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Monitoring Transboundary Water Cooperation in SDG 6.5.2: How a Critical Hydropolitics Approach Can Spot Inequitable Outcomes

1
Department of International Agricultural Policy and Environmental Governance, University of Kassel, Steinstrasse 19, 37213 Witzenhausen, Germany
2
Water Security Research Centre and Tyndall Centre for Climate Change Research, School of International Development, University of East Anglia (UEA), Norwich Research Park, Norwich NR4 7TJ, UK
3
Department of Geography and Environmental Science, University of Reading, Russell Building, Whiteknights Campus, PO Box 227, Reading RG6 6AB, UK
4
Department of Geography, King’s College London, University of London, Strand WC2R 2LS, UK
*
Author to whom correspondence should be addressed.
Sustainability 2018, 10(10), 3640; https://doi.org/10.3390/su10103640
Received: 5 September 2018 / Revised: 3 October 2018 / Accepted: 8 October 2018 / Published: 11 October 2018
(This article belongs to the Section Environmental Sustainability and Applications)
This article contributes to critical sustainability studies through an interrogation of the Sustainable Development Goals (SDGs) and their action towards improving access to water and sanitation. This is done through an analysis of ‘SDG 6: Ensure access to water and sanitation for all’, specifically focusing on Target 6.5: ‘By 2030, implement integrated water-resources management at all levels, including through transboundary cooperation as appropriate’, and its related Indicator 6.5.2, ‘Proportion of transboundary basin area with an operational arrangement for water cooperation’. While on paper Target 6.5 might seem relatively unproblematic, this article shows that its implementation could have some unintended practical implications for countries sharing transboundary waters. This article fine-tunes SDG 6.5.2 by suggesting two additional qualitative steps to improve the indicator. These qualitative dimensions are deemed extremely important for two reasons: the first one is the need to unfold and tackle inequitable water agreements; the second reason is to assess, recognize, and promote the role of civil society, NGOs, and technical and informal cooperation as a positive path toward the actual achievement of formal cooperation. The two steps that we propose are deemed essential if the United Nations (UN) is going to include SDG 6.5.2 as a proactive tool in the achievement of “implementing integrated water-resources management at all levels, including through transboundary cooperation as appropriate”, as declared in the 2030 agenda. View Full-Text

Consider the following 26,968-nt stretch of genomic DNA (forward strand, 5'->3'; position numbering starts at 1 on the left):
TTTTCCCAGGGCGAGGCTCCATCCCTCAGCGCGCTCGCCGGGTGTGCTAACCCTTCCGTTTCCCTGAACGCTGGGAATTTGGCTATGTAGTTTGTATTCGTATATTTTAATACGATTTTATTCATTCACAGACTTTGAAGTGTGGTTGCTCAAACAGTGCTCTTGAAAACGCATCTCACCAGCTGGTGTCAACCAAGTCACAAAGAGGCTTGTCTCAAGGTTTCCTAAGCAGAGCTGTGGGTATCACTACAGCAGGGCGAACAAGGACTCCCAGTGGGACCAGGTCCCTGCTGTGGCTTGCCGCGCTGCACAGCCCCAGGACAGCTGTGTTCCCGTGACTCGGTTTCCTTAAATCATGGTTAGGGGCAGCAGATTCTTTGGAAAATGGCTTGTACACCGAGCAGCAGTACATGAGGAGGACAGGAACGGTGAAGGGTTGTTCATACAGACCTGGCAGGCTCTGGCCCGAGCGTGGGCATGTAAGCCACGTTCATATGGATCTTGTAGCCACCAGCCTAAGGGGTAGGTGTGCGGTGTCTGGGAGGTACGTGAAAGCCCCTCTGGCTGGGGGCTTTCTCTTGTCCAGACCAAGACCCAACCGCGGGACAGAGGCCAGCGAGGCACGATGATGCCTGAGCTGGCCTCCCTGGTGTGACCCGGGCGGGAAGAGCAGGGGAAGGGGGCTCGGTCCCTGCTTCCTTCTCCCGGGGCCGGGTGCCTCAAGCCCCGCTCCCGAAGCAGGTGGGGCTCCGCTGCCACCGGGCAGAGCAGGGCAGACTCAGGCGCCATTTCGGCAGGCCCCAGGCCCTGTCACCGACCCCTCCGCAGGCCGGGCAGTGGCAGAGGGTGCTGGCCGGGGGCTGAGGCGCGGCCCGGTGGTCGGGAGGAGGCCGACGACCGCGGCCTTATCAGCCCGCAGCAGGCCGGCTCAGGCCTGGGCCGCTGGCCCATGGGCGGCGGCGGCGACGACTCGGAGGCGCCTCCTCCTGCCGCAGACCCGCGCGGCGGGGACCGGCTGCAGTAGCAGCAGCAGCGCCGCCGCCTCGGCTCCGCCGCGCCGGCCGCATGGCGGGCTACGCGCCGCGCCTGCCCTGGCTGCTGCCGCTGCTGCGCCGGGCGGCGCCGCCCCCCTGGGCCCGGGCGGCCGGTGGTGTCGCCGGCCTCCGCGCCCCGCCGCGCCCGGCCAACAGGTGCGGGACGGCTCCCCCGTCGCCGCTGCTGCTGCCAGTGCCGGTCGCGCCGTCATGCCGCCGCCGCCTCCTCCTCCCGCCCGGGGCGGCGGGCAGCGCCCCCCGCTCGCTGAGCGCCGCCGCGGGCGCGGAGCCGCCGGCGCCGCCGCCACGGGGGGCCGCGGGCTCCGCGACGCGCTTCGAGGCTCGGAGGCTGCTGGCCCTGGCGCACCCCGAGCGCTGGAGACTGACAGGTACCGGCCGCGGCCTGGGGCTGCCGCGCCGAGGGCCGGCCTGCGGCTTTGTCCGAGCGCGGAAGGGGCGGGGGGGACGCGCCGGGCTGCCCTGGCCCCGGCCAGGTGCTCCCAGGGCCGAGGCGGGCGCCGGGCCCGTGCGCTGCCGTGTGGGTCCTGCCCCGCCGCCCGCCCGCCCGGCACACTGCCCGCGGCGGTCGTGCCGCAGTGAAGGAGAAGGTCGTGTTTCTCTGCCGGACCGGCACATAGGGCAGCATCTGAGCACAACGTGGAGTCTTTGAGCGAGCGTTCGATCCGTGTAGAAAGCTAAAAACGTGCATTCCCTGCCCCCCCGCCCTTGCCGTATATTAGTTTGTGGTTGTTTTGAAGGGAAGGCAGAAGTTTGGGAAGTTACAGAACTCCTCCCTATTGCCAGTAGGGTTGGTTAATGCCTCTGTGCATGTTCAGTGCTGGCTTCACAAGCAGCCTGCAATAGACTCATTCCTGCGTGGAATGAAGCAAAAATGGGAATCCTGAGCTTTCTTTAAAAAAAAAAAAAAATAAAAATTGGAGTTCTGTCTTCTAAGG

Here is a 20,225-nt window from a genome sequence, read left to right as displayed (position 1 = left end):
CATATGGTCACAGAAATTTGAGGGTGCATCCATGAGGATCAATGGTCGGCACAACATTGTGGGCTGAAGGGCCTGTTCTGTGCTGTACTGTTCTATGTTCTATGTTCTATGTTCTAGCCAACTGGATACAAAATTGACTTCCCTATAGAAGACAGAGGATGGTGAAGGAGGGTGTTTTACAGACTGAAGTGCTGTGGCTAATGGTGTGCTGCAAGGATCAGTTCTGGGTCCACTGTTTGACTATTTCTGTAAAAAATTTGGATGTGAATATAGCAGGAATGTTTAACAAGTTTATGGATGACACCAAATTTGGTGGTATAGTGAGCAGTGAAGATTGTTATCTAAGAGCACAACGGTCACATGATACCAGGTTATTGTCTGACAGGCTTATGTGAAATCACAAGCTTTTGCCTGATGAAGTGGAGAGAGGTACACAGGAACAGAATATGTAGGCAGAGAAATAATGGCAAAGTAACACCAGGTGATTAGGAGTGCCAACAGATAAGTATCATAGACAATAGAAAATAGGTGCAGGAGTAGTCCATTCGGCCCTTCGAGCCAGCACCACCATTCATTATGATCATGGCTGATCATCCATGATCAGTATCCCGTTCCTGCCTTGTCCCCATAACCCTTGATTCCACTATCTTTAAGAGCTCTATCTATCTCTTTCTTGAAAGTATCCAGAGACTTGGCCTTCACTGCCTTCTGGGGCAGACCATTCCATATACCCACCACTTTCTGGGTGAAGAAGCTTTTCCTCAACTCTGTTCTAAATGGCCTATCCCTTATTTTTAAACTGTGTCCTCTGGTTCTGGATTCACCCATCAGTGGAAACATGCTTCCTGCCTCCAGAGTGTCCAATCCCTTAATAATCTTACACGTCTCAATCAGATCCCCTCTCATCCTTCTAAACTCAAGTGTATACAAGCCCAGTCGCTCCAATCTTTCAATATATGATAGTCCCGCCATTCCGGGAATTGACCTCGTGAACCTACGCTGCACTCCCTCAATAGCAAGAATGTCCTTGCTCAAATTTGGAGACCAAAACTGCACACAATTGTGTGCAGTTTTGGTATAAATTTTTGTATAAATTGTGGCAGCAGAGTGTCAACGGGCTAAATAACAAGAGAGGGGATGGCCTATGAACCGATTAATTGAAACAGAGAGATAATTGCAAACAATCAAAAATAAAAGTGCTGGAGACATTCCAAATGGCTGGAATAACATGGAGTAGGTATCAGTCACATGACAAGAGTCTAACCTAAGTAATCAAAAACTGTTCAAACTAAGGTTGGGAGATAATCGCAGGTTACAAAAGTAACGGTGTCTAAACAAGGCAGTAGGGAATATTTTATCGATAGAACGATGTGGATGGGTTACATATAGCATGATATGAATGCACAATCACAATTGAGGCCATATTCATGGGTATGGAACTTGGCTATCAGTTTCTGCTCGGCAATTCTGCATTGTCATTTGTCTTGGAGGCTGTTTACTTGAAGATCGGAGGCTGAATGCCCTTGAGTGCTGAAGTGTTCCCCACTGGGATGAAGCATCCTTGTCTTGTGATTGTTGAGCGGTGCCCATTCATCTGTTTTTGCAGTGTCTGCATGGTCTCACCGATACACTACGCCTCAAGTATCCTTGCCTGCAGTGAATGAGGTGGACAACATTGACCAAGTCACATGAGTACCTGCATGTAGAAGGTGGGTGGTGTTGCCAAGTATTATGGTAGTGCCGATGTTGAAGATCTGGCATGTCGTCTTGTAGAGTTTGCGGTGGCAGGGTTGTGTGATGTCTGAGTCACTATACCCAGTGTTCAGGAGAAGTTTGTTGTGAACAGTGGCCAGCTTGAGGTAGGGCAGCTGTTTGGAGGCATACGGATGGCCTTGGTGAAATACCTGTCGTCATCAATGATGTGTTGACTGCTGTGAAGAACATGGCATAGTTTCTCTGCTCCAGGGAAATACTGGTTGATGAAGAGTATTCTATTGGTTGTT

Keywords: SDGs; transboundary water; hydropolitics; sustainability; water cooperation; SDG6.5.2 SDGs; transboundary water; hydropolitics; sustainability; water cooperation; SDG6.5.2
MDPI and ACS Style

Hussein, H.; Menga, F.; Greco, F. Monitoring Transboundary Water Cooperation in SDG 6.5.2: How a Critical Hydropolitics Approach Can Spot Inequitable Outcomes. Sustainability 2018, 10, 3640. https://doi.org/10.3390/su10103640

AMA Style

Hussein H, Menga F, Greco F. Monitoring Transboundary Water Cooperation in SDG 6.5.2: How a Critical Hydropolitics Approach Can Spot Inequitable Outcomes. Sustainability. 2018; 10(10):3640. https://doi.org/10.3390/su10103640

Chicago/Turabian Style

Hussein, Hussam, Filippo Menga, and Francesca Greco. 2018. "Monitoring Transboundary Water Cooperation in SDG 6.5.2: How a Critical Hydropolitics Approach Can Spot Inequitable Outcomes" Sustainability 10, no. 10: 3640. https://doi.org/10.3390/su10103640

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